chick snuggling henJust owning chickens is naturally not enough to have a perfect farm. It takes generations of work to get a flock going at top form, and if you’re not willing to put in a good deal of work to breed out the best possible chickens, you’re just not going to break through to the top level with chickens that can compete in competitions or have a continuous flock of chickens with positive traits. There are a few things you can do when breeding that will go a long way in the future, so take this advice to heart.

There is a general stigma against inbreeding regarding animals. Purebred dogs and cats tend to have more health problems as the breed standards unfortunately encourage physical appearance over overall health, but a chicken is not a cat and it is not a dog. With purebred chickens, characteristics specifically intended to help poultry live stronger, healthier lives are encouraged over any others, meaning that to some degree, inbreeding is a good thing for chickens.

However, there is still a point where there needs to be some diversity, and it is very much unwise to continually breed the same hen with a new rooster offspring each time as after about two generations there will be greater and greater risk for complications. A larger flock will alleviate this problem since there will be a bigger pool to select from, but it will require more from you in terms of attentiveness and research.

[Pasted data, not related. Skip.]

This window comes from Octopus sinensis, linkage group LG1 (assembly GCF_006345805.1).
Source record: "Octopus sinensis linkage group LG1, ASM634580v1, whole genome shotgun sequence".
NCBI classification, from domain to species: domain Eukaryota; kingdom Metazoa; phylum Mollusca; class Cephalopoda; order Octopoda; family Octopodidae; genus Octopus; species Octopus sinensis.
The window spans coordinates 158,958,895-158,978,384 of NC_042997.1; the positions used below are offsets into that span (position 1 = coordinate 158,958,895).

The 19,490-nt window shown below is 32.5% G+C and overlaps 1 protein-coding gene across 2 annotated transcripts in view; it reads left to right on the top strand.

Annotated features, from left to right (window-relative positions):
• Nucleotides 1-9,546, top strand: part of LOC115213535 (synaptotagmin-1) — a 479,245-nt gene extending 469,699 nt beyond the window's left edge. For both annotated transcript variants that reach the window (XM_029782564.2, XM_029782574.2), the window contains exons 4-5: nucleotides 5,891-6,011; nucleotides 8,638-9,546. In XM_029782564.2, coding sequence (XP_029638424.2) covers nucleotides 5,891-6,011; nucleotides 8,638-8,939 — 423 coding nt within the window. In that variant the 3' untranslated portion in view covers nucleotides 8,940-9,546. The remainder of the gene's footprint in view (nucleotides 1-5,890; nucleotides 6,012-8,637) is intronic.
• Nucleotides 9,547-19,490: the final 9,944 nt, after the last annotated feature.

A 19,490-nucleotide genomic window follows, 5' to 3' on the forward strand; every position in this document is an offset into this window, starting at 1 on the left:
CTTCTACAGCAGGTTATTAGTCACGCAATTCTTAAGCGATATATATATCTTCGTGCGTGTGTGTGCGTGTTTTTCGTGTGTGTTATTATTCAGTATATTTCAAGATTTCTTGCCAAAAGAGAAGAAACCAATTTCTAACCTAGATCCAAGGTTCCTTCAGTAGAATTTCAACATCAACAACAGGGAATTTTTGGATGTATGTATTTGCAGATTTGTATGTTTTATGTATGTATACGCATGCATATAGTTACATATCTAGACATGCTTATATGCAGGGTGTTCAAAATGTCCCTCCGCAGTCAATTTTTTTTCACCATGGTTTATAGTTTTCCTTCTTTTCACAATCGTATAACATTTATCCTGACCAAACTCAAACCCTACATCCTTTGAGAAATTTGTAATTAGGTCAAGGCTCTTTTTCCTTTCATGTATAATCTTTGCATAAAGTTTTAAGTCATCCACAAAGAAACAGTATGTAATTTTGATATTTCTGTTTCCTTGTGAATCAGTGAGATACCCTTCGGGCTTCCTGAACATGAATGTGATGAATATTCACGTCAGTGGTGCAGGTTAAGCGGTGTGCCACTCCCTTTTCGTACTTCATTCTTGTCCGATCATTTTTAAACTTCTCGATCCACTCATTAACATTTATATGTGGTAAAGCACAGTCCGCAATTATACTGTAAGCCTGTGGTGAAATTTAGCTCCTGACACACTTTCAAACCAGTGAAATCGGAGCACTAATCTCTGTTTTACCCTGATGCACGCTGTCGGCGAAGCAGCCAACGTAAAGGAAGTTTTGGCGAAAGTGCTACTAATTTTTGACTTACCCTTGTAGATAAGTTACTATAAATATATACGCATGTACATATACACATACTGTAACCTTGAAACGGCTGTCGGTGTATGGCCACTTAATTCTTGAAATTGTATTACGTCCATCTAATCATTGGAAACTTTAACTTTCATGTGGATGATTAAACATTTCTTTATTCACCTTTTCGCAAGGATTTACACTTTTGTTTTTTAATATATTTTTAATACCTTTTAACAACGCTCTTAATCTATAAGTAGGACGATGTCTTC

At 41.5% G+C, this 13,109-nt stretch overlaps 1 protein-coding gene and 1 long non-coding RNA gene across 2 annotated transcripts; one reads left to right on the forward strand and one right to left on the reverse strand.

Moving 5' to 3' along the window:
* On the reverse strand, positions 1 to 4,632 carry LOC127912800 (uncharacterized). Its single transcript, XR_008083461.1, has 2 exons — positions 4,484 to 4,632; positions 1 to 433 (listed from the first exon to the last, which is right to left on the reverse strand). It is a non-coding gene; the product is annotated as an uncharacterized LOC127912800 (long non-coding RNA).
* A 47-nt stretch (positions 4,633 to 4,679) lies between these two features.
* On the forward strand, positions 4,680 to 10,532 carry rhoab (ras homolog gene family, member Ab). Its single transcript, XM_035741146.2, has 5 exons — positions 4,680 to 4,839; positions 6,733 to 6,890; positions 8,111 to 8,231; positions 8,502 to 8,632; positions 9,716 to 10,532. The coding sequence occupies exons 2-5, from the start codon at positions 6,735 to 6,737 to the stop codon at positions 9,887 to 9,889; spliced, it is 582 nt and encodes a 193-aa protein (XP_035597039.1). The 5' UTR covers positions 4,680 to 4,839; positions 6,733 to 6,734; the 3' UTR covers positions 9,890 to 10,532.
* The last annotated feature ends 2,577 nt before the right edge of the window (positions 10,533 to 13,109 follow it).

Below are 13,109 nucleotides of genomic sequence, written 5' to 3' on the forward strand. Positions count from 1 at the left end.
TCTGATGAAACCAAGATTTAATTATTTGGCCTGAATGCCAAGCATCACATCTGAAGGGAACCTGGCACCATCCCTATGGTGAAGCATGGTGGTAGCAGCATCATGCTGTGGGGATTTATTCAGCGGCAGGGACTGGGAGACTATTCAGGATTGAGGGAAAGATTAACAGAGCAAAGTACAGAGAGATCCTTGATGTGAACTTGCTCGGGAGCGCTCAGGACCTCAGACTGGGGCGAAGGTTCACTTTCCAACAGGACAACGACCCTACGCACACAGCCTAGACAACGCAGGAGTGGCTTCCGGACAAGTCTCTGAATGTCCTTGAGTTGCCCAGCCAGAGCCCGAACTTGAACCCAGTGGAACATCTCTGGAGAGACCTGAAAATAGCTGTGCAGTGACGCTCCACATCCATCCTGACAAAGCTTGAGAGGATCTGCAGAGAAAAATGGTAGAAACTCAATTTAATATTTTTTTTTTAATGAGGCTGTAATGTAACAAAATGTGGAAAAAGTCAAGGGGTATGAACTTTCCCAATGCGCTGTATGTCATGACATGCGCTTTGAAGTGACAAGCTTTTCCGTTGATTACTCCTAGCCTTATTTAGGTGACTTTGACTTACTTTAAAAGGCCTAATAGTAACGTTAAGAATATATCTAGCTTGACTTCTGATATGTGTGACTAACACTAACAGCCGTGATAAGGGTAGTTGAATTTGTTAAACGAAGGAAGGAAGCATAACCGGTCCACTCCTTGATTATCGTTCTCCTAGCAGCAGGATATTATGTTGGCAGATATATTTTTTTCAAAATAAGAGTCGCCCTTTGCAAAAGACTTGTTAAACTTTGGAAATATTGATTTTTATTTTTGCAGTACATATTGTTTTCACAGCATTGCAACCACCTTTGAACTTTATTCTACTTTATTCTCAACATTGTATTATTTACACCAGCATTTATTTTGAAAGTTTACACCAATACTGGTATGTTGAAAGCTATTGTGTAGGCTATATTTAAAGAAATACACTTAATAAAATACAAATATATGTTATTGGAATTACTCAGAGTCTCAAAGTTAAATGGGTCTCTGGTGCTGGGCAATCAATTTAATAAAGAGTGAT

The key to breeding strong chicks is to select parents that tend to have very favorable traits, such as outgoingness around humans or very active daily routines. With chickens, you will find that personalities are actually somewhat hereditary, so a quiet rooster is likely to beget a quiet rooster, though there is still some chance involved when mixing one chicken with a strong trait and one chicken with a weaker trait. For instance, you could have a loud hen but a quiet rooster and end up getting a clutch that hatches into loud chicks.

Knowing the science behind dominant and recessive genes will become key for breeding properly. Much of the time it’s just simplest to pick the trait you want bred the most and focus on only encouraging breeding between poultry that fits that standard, but the double-edge here comes when you want to encourage multiple important traits, such as hens that are both great layers but also not broody or roosters that are non-aggressive but also outgoing.

At the end of the day, careful research is what’s going to provide the best results. You’ll need to get in the habit of taking notes and being patient with what you find. Breeding takes a lot of trial and error and getting it just right won’t happen overnight. Be sure to ask reputable breeders for any advice they may have and be open to suggestions. And above all, good luck!

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